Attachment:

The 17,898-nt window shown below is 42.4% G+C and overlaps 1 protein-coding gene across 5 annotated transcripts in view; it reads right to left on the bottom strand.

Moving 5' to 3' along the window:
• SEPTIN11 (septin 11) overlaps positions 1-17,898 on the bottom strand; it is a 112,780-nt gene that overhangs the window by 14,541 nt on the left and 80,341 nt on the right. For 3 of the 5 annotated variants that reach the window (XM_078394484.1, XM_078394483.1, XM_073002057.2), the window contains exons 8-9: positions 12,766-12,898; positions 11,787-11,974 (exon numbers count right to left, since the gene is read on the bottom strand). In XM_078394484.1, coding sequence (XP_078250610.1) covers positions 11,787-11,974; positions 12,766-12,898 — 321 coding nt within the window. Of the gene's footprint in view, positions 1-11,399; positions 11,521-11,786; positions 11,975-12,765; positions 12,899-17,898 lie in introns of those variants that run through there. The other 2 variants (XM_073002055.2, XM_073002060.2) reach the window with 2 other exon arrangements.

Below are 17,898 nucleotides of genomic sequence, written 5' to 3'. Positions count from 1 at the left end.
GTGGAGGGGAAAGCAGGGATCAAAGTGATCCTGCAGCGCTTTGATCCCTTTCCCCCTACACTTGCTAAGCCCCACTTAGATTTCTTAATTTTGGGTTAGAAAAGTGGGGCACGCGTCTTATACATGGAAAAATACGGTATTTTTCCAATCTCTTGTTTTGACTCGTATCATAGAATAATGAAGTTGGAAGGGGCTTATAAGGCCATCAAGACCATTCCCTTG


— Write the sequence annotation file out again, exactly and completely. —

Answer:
The 17,898-nt window shown below is 42.4% G+C and overlaps 1 protein-coding gene across 5 annotated transcripts in view; it reads right to left on the bottom strand.

Moving 5' to 3' along the window:
• SEPTIN11 (septin 11) overlaps positions 1-17,898 on the bottom strand; it is a 112,780-nt gene that overhangs the window by 14,541 nt on the left and 80,341 nt on the right. For 3 of the 5 annotated variants that reach the window (XM_078394484.1, XM_078394483.1, XM_073002057.2), the window contains exons 8-9: positions 12,766-12,898; positions 11,787-11,974 (exon numbers count right to left, since the gene is read on the bottom strand). In XM_078394484.1, coding sequence (XP_078250610.1) covers positions 11,787-11,974; positions 12,766-12,898 — 321 coding nt within the window. Of the gene's footprint in view, positions 1-11,399; positions 11,521-11,786; positions 11,975-12,765; positions 12,899-17,898 lie in introns of those variants that run through there. The other 2 variants (XM_073002055.2, XM_073002060.2) reach the window with 2 other exon arrangements.

Below are 17,898 nucleotides of genomic sequence, written 5' to 3'. Positions count from 1 at the left end.
GTGGAGGGGAAAGCAGGGATCAAAGTGATCCTGCAGCGCTTTGATCCCTTTCCCCCTACACTTGCTAAGCCCCACTTAGATTTCTTAATTTTGGGTTAGAAAAGTGGGGCACGCGTCTTATACATGGAAAAATACGGTATTTTTCCAATCTCTTGTTTTGACTCGTATCATAGAATAATGAAGTTGGAAGGGGCTTATAAGGCCATCAAGACCATTCCCTTG